There are too many dreadful provisions in Democrats’ $3.5 trillion spending monstrosity to count, but one is rising to the surface as especially destructive. That would be its prescription drug price-control schemes.
A study by University of Chicago economist Tomas Philipson and analyst Troy Durie concludes that the Congressional Budget Office is wrong by more than an order of magnitude in its estimates of how many new and better drugs would be lost if this legislation were to be enacted.
The CBO said the drug-pricing scheme would mean two fewer drugs in the first decade and 23 fewer in the second decade. Philipson finds more than 10 times the effect on research and development—a loss of up to some 340 new drugs over the same period.
The legislation before Congress would call for Medicare to “negotiate” drug prices. But price negotiation already happens thousands and thousands of times between drug companies and drug plans offered to seniors today.
The word “negotiate” to Democrats means government-imposed price controls, topped by confiscatory taxes. “Companies face a tax as high as 95% on sales if they don’t concede to the government price, meaning this isn’t a negotiation, but a demand,” Philipson wrote in a piece for The Wall Street Journal. “Drug companies would have to offer commercial insurers the same rates.”
The drug “savings” would help finance the $3.5 trillion spending spree. “If enacted, these policies would harm patients enormously,” Philipson writes.
Biotech investors sounded alarms at the National Press Club last week about what that would mean. They said the price-control scheme would dry up investor interest in the biotech sector.
“If the government can pick any arbitrarily low price it wants and prevent a company from saying ‘no’ by threatening it with a ruinous 95% tax, then I could not justify any biomedical [research and development] investment to my investors,” said Peter Kolchinsky, a founder and managing partner at RA Capital Management. “In other words, we should expect a near-total collapse of R&D funding.”
The U.S. will forfeit its leadership in this global industry if this bill were to pass by eviscerating the incentive for investors to risk capital to bring new drugs to market, already an arduous, high-risk process.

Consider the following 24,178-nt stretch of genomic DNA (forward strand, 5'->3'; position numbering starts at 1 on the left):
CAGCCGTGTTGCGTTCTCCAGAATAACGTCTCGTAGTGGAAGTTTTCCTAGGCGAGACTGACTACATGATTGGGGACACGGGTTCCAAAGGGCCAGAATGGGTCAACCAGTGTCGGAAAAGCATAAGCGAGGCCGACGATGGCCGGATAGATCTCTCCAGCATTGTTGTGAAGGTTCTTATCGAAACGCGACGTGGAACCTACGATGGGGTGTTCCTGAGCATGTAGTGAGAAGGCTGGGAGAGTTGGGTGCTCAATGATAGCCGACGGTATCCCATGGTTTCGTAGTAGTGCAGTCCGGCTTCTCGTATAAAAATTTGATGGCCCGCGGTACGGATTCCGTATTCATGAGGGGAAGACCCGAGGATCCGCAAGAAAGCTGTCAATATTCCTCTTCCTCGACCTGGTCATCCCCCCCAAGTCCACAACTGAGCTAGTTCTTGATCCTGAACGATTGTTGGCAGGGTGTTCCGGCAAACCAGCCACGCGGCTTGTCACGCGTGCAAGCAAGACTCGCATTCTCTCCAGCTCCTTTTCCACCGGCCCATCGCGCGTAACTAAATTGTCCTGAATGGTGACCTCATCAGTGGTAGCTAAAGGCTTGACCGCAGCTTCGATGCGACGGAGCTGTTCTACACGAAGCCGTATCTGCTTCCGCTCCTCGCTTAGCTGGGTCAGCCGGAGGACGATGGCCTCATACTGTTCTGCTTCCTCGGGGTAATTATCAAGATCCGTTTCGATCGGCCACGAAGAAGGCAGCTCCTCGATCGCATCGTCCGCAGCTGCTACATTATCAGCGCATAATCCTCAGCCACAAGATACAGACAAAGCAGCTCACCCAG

It takes about $3.5 billion and a decade or more—in normal times—to bring a new drug to market.
Investors would dramatically cut investment in new drugs for cancer, genetic diseases, childhood rare diseases, and so much more. “They’ll disappear if Congress passes these price controls,” said Dr. Arjun Goyal, co-founder and managing director at Vida Ventures. “Ultimately, patients will lose out, both here in the United States and globally.”
A patient with cystic fibrosis, Gunnar Esiason, spoke at the Press Club event, organized by the Incubate Coalition. In his early 20s, he said, he could barely get out of bed in the morning and was constantly in and out of hospitals and operating rooms.
Today, he has an MBA, a productive job, is married, and has a baby on the way. All because he takes three pills a day to control his disease. That would be three pills a day that are not available to patients in Canada and Australia and other countries that impose restrictions like those being considered by Congress.
Instead of curing diseases, reducing symptoms, and extending life, we would see more people needing much more expensive treatments with hospitalizations and surgeries, and dying when they could have lived. The interruption in the natural evolution of scientific research would be incalculable.
What should we do instead? There are more sensible drug-pricing reforms, like a Part D-style redesign and reform of Part B, that make sense.
Joel White and the Council for Affordable Health Coverage offer detailed policies in the prescription for affordability, focusing on value, coverage, competition, and transparency.
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